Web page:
Fig. 1: Sling Health’s solution development pathway.

Teams follow an entrepreneurial curriculum within the Sling Health program, leading teams from problem identification through to launching a startup or company.

Sling Health operates a multi-level structure consisting of a national board of directors, a network-wide executive board, and multiple chapter executive boards, guided by local and national strategic advisory boards, as well as hundreds of mentors providing direct assistance to teams. Student leaders at local chapters are attuned to needs, opportunities and challenges facing their peers on teams, enabling real-time adjustments to the program. The local and national boards have parallel structures that allow each member of local leadership teams to access relevant expertise from the national board and contemporaneous suggestions from their counterparts at other chapters to optimize chapter performance and, ultimately, team success.

There are practical limitations inherent to a volunteer-driven organization with yearly turnover that can threaten sustainability. To mitigate this risk, Sling Health continually refines a leadership pathway that facilitates institutional knowledge retention and accumulation. Leadership roles and responsibilities are closely aligned with members’ career goals to provide experiential professional training and maintain a motivated leadership base. Most participants choose to serve on executive boards for multiple years, while the advisory boards and the board of directors provide additional longitudinal oversight and continuity. Furthermore, executive transitional documents and project management technologies facilitate retention of institutional knowledge. This organizational structure has proven highly effective, sustainable and reproducible across chapters over the last seven years and across multiple transitions in national leadership.

National network results

Since 2015, Sling Health has rapidly grown as a national network with chapters spanning the country (Fig. 2), allowing leadership at each site to share knowledge, materials, infrastructure, operational costs and connections to the talent, mentors and investors best suited for each project. Sharing a suite of nationally managed back-end infrastructure including banking, accounting, legal, web hosting and IT resources reduces chapters’ operational responsibilities and allows each chapter’s volunteer leadership to focus on supporting teams and improving the local program. Sling Health’s national scale enables far more students to gain experiential training in medical innovation (Fig. 3a) and allows all chapters to benefit from national partnerships and collaborations, as well as increased investor visibility, thus increasing chances of new technologies reaching patient care.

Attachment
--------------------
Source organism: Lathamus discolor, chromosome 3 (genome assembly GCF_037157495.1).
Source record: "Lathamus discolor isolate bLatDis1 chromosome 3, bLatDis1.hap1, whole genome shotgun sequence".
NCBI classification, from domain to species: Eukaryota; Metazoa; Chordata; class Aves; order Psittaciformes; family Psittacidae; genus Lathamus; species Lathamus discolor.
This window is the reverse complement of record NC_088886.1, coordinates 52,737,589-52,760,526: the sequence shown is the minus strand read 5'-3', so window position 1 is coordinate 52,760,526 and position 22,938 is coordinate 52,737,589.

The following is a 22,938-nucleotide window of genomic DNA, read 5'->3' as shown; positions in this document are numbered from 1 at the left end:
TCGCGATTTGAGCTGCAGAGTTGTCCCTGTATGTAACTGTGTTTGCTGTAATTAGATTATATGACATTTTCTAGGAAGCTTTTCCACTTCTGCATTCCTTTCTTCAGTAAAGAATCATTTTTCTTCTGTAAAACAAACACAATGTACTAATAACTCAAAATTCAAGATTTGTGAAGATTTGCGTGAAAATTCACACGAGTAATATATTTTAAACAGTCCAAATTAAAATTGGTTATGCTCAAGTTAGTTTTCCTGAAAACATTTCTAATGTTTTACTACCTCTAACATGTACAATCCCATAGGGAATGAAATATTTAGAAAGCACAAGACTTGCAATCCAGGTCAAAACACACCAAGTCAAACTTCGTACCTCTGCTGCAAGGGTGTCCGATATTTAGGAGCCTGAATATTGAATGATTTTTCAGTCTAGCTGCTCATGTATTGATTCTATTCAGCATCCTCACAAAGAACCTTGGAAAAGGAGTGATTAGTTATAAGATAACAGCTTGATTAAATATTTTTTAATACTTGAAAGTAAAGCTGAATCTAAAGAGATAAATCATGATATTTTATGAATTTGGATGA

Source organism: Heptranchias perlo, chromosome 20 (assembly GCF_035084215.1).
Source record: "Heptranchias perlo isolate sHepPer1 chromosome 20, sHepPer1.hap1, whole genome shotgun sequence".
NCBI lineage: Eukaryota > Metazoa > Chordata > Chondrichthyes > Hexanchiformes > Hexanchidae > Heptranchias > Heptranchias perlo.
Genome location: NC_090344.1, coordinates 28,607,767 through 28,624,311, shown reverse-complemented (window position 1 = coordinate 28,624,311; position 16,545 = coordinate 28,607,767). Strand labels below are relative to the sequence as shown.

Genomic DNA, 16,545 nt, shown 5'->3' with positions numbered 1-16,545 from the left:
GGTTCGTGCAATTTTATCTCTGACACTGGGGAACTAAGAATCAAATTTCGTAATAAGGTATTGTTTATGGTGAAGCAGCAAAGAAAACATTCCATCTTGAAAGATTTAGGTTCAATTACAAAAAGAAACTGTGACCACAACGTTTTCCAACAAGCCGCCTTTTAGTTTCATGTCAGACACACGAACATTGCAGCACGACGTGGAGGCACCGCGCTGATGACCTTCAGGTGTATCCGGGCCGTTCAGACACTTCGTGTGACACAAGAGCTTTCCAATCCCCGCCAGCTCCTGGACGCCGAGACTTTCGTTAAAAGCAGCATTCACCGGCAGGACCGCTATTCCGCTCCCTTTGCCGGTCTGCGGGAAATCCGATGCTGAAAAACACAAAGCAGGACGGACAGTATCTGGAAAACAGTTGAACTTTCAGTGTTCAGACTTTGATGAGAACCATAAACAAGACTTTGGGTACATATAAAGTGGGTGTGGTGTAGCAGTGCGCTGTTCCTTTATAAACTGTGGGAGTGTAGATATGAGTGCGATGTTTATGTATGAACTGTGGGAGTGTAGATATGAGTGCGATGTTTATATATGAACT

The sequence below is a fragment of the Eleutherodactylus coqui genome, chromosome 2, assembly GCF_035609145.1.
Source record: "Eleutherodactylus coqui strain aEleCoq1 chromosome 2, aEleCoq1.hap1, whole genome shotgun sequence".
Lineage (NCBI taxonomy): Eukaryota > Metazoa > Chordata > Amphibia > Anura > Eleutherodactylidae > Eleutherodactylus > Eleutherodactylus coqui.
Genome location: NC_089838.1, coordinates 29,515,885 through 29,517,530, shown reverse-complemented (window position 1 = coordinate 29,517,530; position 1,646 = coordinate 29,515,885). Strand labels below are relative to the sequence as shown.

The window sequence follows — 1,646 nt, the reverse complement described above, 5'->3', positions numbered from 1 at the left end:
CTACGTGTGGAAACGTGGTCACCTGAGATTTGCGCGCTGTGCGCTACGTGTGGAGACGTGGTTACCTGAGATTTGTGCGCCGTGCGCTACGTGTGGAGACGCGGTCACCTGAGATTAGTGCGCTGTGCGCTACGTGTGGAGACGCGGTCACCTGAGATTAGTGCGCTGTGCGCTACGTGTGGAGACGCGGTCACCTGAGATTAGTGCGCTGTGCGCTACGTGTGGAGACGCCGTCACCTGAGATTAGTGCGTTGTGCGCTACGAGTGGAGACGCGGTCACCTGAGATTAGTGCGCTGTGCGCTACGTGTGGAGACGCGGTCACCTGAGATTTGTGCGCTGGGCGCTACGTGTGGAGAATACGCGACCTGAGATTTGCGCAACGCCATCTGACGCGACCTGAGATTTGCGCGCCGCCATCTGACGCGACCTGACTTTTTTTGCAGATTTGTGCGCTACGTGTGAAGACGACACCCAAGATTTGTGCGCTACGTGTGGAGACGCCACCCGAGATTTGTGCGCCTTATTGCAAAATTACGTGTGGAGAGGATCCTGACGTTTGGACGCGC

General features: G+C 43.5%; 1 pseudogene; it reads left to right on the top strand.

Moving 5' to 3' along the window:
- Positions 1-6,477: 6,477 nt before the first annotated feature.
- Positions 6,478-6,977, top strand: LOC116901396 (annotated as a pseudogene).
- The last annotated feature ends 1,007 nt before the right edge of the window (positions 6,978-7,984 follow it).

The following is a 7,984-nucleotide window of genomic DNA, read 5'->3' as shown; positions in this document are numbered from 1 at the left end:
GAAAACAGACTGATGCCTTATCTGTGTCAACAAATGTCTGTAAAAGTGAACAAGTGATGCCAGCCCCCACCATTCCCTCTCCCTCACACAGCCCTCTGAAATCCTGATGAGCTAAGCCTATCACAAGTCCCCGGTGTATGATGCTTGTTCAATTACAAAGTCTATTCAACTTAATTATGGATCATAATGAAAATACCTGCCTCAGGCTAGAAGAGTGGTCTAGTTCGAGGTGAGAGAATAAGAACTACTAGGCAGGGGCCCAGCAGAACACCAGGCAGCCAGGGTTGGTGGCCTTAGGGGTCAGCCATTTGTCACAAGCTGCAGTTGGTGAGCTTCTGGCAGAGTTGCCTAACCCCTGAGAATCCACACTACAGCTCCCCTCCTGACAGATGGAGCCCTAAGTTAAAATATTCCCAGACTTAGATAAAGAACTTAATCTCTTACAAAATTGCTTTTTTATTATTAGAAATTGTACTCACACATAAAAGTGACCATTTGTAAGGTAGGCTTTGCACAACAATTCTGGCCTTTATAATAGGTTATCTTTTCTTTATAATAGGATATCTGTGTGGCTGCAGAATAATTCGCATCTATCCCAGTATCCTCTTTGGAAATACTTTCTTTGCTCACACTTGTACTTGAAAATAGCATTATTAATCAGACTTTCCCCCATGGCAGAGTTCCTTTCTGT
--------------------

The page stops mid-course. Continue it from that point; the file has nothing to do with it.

Fig. 2: Sling Health’s fit in an academic medical center ecosystem.

Sling Health helps to coalesce medical, engineering, scientific, legal, and entrepreneurial or business resources available at universities into a medical entrepreneurial community to support student innovation. Sling Health further connects these separate communities at different institutions across the country into a cohesive network. There are currently 11 chapters involving 15 universities in the United States. Active chapter sites include St. Louis, MO; Boston, MA; Philadelphia, PA; Ann Arbor, MI; Atlanta, GA; College Station, TX; Lubbock, TX; New Orleans, LA; Los Angeles, CA; and Santa Barbara, CA.

Fig. 3: Enrollment in Sling Health and student distribution.

a, Number of participants and teams in Sling Health network from 2013 to 2019. bd, Sample of distribution of members by discipline, race and gender from 2016–2019 (St. Louis and Ann Arbor chapter data).

Sling Health actively works with trainees at potential new chapter sites to build on the local entrepreneurial ecosystem and bring together the necessary resources to enable medical technology development. Typical new chapters start with three to five executive board participants spanning medical, engineering and business training programs at undergraduate through postdoctoral levels. Student founders at new sites leverage national advisory support, existing chapter models, operational timelines, example presentations, outreach materials, a playbook of training materials and a full suite of national back-end infrastructure. This process allows new sites to learn from the experiences accrued throughout the network and pull together the necessary local resources and support to develop a successful chapter much more quickly than ‘reinventing the wheel’ and starting new, independent programs at individual sites. As a result of this support, what took thousands of collective volunteer-hours to develop at the initial St. Louis location now takes approximately 100 volunteer hours to get up and running at other locations. Additionally, since Sling Health’s nonprofit program operates with pro bono mentorship and advising and a volunteer, trainee-led executive structure, as well as shared overhead costs nationally for economies of scale, the program operates at under $250,000 in annual expenses across all 11 current chapters. This is substantially less than the cost of one faculty member per site and equates to costing under $850 per student participant for a longitudinal medical innovation experience.